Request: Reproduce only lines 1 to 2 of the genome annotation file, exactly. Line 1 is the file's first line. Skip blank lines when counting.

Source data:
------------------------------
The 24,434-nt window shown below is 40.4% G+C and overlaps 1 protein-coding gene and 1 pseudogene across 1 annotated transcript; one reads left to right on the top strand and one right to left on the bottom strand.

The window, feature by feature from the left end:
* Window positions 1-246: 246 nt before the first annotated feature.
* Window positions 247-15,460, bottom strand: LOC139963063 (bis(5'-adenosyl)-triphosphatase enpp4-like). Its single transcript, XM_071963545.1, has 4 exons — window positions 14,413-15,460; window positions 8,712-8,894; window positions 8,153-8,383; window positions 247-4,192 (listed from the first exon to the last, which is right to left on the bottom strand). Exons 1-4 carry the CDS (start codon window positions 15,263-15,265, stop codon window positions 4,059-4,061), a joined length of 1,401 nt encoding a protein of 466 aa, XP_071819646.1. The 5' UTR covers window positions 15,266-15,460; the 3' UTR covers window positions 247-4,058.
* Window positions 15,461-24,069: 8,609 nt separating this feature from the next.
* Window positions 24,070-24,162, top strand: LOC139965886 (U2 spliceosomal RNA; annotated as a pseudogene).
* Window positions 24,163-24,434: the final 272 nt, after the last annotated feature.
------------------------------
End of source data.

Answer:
The 24,434-nt window shown below is 40.4% G+C and overlaps 1 protein-coding gene and 1 pseudogene across 1 annotated transcript; one reads left to right on the top strand and one right to left on the bottom strand.

The window, feature by feature from the left end: